While most fitness programs recommend supplements and electrolyte-heavy drinks like Gatorade to aid with recovery after a heavy workout or physical activity, some Olympians are swearing by the effectiveness of non-alcoholic beers as a viable substitute. So if you think that drinking beer without alcohol is lame, you might want to reconsider. Non-alcoholic beer can do you a lot of good if you’re fitness buff.

Power of Phenols

The main ingredient that makes beer healthy is phenols. According to Very Well Fit, phenols are found in many plants that are high in antioxidants, with leaves of veggies and skins and seeds of fruits having the richest concentrations. Phenolic acids aid in preventing cellular damage and act as an anti-inflammatory when consumed regularly. Examples of foods that have high phenolic content are coffee, tea, citrus fruits, berries, whole wheat, red wine, corn and oats among others.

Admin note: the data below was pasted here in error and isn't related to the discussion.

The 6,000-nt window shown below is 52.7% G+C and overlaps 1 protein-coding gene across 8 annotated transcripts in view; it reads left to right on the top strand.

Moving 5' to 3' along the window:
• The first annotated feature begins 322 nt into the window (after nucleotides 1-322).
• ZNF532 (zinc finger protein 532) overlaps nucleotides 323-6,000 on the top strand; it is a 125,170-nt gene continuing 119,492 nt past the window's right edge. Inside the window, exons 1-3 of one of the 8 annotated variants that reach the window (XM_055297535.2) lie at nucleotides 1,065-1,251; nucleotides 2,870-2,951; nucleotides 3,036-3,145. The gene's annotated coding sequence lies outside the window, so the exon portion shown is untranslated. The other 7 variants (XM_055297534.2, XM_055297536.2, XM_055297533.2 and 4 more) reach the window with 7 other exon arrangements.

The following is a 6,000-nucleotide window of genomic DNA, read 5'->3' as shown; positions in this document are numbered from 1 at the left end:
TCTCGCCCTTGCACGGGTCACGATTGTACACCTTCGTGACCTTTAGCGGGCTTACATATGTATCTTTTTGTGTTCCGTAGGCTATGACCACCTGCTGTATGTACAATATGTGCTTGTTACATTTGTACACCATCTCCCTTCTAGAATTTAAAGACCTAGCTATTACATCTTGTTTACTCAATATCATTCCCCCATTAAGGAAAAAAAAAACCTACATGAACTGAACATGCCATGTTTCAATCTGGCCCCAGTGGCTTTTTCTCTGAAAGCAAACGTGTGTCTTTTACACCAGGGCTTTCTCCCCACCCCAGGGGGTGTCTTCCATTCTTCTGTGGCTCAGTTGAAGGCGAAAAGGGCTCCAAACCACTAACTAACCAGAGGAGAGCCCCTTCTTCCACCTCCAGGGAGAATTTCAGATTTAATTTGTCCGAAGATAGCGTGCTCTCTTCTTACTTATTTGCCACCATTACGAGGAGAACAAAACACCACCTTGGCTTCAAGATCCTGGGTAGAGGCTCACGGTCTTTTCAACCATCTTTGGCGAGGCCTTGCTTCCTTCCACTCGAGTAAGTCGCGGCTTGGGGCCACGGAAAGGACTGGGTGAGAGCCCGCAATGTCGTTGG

Phenols’ anti-inflammatory effect is what makes it a vital component in many after workout recovery drinks — and non-alcoholic beer has plenty of it. NPR wrote that beer contains around 50 phenols, which is why a scientist from the Appalachian State University, Dr. David Nieman, studied the effect of drinking 1.5 liters of non-alcoholic beer per day on a daily basis. His findings led him to conclude that non-alcoholic beer does have a positive effect on post-workout recovery, same as Gatorade-like drinks and supplements.

Non-Alcoholic Beers For After Workouts

Scientists also said that beer is not just about phenols. Athletes that are able to drink after a workout or a match without the ill effects of regular beer are more well adjusted socially. Beer is a diuretic, which is why some argue that it might prevent sportsmen and women from fully recovering. However, according to Den Desbrow of Griffith University in Australia, just supplementing with non-alcoholic beer and water is enough — without depriving the athlete of the ability to socialize with fellows.

Some Olympians are swearing by the effectiveness of non-alcoholic beers as a viable substitute. Pictured: A bartender pours a Blue Moon beer during the Food Network's rooftop birthday party Getty Images/Noam Galai